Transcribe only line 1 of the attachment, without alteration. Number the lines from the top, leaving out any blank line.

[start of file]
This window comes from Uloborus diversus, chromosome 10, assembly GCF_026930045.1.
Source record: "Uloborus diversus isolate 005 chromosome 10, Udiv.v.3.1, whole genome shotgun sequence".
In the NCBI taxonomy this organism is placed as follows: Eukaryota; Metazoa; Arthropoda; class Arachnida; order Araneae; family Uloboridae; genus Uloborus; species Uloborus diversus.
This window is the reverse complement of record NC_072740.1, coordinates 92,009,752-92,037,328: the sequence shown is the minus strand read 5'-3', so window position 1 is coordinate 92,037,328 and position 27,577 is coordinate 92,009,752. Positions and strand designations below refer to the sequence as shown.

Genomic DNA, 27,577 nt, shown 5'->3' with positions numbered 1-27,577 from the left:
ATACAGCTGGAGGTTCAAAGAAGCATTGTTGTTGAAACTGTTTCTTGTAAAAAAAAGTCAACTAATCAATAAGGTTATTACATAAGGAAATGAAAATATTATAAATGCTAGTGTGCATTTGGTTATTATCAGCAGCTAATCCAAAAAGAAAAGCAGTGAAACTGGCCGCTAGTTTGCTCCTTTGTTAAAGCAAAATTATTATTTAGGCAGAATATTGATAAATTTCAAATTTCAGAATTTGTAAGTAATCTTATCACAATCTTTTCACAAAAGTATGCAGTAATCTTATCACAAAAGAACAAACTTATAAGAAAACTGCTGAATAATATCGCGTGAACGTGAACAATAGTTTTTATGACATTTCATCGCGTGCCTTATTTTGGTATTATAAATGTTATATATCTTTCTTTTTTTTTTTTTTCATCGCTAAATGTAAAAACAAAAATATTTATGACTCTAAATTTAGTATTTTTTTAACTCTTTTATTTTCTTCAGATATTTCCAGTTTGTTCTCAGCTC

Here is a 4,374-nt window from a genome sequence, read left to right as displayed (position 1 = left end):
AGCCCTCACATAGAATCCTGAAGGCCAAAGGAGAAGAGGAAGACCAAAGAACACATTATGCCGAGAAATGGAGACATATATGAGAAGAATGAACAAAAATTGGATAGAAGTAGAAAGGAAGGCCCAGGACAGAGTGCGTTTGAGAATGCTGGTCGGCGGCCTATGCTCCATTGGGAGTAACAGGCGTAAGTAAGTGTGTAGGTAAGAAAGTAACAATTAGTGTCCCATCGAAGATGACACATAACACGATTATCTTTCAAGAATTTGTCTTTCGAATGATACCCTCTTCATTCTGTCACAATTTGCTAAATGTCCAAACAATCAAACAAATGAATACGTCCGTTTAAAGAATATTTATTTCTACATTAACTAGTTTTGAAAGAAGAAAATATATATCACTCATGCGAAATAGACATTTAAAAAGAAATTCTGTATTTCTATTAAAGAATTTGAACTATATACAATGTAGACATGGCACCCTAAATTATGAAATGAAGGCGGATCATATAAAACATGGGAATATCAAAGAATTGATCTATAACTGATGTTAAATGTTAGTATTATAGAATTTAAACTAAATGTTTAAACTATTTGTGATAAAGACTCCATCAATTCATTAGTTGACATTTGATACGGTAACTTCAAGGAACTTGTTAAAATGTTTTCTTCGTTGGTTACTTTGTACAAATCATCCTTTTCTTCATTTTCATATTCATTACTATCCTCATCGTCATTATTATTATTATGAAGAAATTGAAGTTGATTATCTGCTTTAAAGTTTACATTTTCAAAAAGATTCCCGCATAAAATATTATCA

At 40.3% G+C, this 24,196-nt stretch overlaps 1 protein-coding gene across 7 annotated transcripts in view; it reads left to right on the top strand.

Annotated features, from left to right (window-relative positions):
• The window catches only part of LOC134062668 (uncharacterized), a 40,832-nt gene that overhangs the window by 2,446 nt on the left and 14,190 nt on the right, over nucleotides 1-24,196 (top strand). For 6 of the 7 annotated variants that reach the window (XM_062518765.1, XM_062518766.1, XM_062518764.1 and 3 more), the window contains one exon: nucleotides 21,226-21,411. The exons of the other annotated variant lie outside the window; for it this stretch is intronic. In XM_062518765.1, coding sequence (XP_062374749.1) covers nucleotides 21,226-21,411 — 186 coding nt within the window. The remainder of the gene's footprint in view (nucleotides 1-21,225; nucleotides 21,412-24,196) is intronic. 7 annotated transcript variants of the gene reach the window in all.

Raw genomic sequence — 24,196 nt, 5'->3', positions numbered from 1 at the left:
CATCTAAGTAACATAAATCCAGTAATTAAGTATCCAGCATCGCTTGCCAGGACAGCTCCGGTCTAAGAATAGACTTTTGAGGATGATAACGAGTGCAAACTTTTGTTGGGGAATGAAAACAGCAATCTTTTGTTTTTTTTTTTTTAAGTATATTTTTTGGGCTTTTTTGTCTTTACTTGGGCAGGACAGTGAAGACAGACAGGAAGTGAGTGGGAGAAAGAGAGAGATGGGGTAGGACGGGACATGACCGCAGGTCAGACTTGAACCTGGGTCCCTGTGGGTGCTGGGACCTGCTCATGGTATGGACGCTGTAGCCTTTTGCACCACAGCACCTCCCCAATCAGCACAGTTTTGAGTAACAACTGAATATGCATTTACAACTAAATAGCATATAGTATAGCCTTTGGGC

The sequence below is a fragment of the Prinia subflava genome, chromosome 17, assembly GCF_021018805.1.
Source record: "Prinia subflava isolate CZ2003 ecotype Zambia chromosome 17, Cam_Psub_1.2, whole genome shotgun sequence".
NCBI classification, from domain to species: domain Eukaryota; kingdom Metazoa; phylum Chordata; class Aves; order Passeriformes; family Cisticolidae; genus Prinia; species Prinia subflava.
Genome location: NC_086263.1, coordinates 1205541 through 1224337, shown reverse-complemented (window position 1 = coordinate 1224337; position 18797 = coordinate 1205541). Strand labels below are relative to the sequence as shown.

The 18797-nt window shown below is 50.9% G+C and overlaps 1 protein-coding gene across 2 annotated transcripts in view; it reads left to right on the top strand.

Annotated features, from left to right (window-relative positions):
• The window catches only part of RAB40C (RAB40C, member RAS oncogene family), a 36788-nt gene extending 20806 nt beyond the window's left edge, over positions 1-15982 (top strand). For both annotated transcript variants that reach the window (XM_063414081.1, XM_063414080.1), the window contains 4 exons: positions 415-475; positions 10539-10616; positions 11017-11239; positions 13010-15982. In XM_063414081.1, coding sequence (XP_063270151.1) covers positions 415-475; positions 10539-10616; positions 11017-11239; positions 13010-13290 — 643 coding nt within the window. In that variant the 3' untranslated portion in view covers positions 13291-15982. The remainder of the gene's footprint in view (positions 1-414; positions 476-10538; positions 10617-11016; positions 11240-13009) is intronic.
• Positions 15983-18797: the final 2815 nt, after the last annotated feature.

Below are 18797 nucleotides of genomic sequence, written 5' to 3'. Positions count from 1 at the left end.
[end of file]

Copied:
This window comes from Uloborus diversus, chromosome 10, assembly GCF_026930045.1.